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Quality Checks for Your Website

Lucy Griffiths

by Lucy Griffiths on 29th December 2009

The trouble with first impressions is that you only get to make one. This is rarely  truer than in the fickle world of Internet marketing.

Search engines demand that certain codes and statutes are abided by, whilst human visitors are notoriously varied in their expectations. However both are looking for one basic principle, quality.

Of course ‘quality’ is very much a loaded term. But when it comes to developing a website there are a few things that you can do to appease both the search engines and your visitors. To help you out we’ve put together this quick quality checklist to get you started.

Page Load Time

With site speed becoming a ranking factor on Google it is now doubly important that you improve the load times for your pages. Visitors can be persuaded to look elsewhere if your site fails to load in a reasonable timeframe and now Google could well punish you for it too; so to ensure that your site matches both requirements, take the time to reduce, well, time. For information on how to improve site speed see our post entitled 10 Tips for Reducing Page Load Time.

All Images Work

If images fail to load, it can often appear as though a website is poorly maintained and gives an unprofessional appearance to visitors. Whilst a search engine won’t downgrade you due to this, it could deter visitors from exploring your site any further and see your bounce rate go stratospheric. Regular checks could prevent this, although if it is unavoidable ensure you have an ‘Image Coming Soon’ replacement on hand. Alt text is also important to ensure that when they don’t load, people and search engines understand what ought to be there.

Unique content

Content makes up a huge part of the general perception of a website. It helps search engines understand what it is that you do and performs a similar service for human visitors too. Ensuring each page has its own unique content will help SEO efforts and ensure that visitors aren’t met with the same recurring message.

One H1 Heading

A heading tells us the context of a page, and works in much the same way for search engine crawlers. Each page should only have one H1 heading so as to ensure that there is no confusion. If you have too many conflicting messages, they could end up jumbled and undermine your optimisation efforts.

Links are working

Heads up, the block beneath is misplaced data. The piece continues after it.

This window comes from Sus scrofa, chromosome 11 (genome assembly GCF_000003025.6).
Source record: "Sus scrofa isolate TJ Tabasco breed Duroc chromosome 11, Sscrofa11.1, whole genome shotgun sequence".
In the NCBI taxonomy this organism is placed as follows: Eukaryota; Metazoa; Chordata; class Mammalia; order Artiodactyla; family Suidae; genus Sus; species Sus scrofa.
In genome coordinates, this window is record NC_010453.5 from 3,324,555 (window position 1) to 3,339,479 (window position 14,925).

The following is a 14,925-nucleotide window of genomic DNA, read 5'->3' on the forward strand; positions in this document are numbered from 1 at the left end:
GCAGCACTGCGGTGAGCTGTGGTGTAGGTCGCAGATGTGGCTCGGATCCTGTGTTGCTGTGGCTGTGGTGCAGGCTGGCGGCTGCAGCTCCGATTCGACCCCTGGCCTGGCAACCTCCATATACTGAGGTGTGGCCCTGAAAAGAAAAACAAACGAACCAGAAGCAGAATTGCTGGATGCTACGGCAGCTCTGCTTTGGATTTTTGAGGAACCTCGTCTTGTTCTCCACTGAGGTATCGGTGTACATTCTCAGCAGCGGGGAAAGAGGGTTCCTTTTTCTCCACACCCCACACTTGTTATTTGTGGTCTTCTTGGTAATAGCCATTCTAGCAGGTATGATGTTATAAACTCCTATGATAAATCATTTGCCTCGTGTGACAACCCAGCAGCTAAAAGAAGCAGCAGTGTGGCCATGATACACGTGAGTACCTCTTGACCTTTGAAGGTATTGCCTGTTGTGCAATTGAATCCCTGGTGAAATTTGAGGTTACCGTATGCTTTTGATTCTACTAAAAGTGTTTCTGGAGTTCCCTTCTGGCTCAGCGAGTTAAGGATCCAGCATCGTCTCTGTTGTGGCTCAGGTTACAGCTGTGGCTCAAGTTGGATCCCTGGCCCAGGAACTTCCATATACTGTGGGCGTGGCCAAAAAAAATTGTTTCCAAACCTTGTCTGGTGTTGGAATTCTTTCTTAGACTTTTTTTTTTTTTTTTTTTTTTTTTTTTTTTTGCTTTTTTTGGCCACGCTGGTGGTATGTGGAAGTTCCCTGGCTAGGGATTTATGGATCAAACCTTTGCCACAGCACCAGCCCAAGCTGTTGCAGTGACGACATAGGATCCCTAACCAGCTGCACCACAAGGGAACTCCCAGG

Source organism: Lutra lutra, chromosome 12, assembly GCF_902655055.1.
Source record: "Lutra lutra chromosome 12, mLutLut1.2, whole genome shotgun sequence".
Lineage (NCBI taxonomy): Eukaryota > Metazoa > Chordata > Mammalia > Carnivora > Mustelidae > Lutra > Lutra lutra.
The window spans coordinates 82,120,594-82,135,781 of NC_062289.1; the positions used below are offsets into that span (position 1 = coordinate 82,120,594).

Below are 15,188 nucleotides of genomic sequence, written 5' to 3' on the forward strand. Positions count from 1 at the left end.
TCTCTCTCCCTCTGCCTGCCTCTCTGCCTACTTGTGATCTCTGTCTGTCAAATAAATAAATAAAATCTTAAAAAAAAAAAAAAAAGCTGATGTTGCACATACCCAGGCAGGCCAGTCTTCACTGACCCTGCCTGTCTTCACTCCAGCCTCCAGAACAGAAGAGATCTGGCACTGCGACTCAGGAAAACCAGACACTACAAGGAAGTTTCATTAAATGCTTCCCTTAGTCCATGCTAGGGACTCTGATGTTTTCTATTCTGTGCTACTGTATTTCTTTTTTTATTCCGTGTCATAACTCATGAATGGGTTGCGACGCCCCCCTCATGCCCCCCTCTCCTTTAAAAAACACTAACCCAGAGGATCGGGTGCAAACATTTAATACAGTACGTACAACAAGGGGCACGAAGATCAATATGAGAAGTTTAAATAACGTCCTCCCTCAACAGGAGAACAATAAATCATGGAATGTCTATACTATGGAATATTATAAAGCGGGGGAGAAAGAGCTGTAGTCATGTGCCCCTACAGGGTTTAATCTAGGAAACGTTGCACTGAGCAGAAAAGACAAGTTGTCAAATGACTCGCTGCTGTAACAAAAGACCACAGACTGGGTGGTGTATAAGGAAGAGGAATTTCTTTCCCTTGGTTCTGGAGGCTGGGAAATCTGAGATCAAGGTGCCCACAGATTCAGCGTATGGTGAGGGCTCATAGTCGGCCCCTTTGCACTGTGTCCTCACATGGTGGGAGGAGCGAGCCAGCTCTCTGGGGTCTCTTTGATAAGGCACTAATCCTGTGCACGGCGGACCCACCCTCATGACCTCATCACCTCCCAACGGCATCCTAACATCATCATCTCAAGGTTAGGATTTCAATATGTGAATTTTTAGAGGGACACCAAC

It sounds simple, and really it is, but all of your links should work. This includes internal and external links, as we can all be frustrated at not getting where we wanted. It can also mean that your pages aren’t indexed properly and could appear that your site is poorly maintained.

Main pages are only one click from homepage

This is self-explanatory; however, you want to ensure that visitors landing on your homepage are able to get to your ‘money’ pages as quickly as possible. The more time they spend having to look for something, the more likely it is that they either won’t find it or just won’t have the patience to do so.

A link to each page of your site

An effective navigation that allows a visitor, be it a search engine or human, to get to each page of the site quickly and easily no matter where they are on the site is hugely important. One way you can achieve this is through creating a Sitemap, which can be linked to from your site’s footer.

Strong call to action

One for the humans this; but a strong call to action that is well positioned on your page can turn an interested visitor in to a customer. If it isn’t clear what the message of the page is or what you wish a visitor to do, the likelihood is that they won’t bother [see: Sales Copy Missing a Call to Action is Like a Joke without a Punch Line ]

Ensuring accuracy of content

Sometimes all it takes is a quick skim through or a spell check, but you have to ensure that your pages aren’t littered with misleading copy or spelling and grammatical errors. Neither will give a particularly good impression.

Single domain

Multiple domains can be confusing. However, where there is no permanent or temporary redirect in operation (301 and 302), it can also be classified as duplicate content. This could see your rankings suffer and PageRank distributed to unwanted domains.

Themed 404 page

When one of your pages cant be accessed due to a broken or expired link, users will be confronted with a 404 page. You should look to create your own 404 page, which has been designed in the style of the rest of your site so that visitors don’t consider navigating elsewhere with the impression that your website is defunct.

Lucy Griffiths

Lucy Griffiths

Lucy is an Internet Search Specialist focusing and working with clients on Search Engine Optimisation (SEO) and Pay-Per-Click (PPC) strategies.

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